The tour was started by a statue of Charles III made of white carrara marble. Although it had been erected on the Paseo de Isabel II in 1803, it was later moved to the new site and placed on a stone pedestal in the center of the first roundabout, on the same corner of Belascoaín, in front of the current Reina road. In a very short time the layout took the name of the sovereign. Closing the circle, on either side of the central road, two fluted Doric columns were placed, topped by stone urns.
A short distance away, behind the statue of Charles III and within a second roundabout, which according to the aforementioned plane of 1866 was between Oquendo and Soledad streets, stood the first fountain of the promenade, that of Ceres6 or the column. The fountain was modified in the first reform of the Paseo: the column was removed and the statue of the goddess was installed directly on the central pedestal.
It is claimed that the sculpture of Charles III, the Doric columns at the entrance of the promenade and the fountain were installed in the year 1835. The statue of Ceres remained until very recently on a pedestal on the layout of the current avenue, hidden among the flamboyants of one side of the central road, forgotten and mistreated until the last consequences. He was removed by his pedestal.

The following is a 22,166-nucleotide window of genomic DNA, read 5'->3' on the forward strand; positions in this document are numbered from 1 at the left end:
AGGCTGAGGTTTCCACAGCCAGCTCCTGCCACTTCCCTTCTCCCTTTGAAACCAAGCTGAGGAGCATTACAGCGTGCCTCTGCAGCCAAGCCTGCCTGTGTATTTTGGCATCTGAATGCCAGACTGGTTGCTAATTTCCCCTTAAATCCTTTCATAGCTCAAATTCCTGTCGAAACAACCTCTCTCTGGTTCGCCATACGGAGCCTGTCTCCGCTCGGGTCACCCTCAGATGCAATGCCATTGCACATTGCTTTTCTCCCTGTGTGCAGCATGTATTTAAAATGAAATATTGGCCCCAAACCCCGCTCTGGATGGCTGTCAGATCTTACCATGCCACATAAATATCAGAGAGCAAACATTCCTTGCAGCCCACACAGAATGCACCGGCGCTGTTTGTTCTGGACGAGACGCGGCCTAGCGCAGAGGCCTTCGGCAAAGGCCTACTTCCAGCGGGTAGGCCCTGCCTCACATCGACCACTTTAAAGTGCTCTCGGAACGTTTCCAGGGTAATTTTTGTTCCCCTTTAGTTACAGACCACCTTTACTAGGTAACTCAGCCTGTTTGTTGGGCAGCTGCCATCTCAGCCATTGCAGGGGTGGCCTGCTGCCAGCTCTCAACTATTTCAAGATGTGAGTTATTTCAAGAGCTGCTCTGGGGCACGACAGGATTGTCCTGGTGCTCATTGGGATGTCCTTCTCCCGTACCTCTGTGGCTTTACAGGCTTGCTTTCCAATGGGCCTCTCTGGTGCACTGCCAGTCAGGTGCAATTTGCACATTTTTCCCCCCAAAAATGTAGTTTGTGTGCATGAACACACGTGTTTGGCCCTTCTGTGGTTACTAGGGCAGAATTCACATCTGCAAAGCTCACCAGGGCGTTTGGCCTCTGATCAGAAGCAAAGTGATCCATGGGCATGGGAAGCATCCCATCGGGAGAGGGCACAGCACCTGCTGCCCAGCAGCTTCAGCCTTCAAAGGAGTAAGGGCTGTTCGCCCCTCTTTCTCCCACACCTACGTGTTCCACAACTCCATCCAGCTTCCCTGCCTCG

Continuing the route, right in the center of the interception that formed the Calzada de la Infanta María Luisa Fernanda (Infanta– and Paseo de Tacón itself, was the third roundabout and in it the fountain of the Villagers (1837) or of the fruits. It was named after the four pilasters surrounding the central pedestal were glasses full of fruit. It also possessed the same number of allegorical statues, first they were plaster and then replaced with similar marble statues.

A fourth roundabout served as accommodation to the fountain of the Satyros7 (1837) or the flowers, which had, on their respective stands, four Etruscan vessels8 where flowering plants always grew. Its central pedestal, very similar to that of the fountain of the Villagers, was first topped by a copón, which is the same one that is located today in 5th. Avenue and 42nd street in the municipality of Playa, was later changed to a statue of foundry representative of the goddess Pomona.9 Four semi-detached pilasters served as a support so that, in two of them, the figures of the Satyros rested and on the other there were two prostrate lions, who coincidentally are also on the site of 5th. Avenue, the figures alternated in a circle on the pedestal. It seems to have been the best-achieved source of the Walk.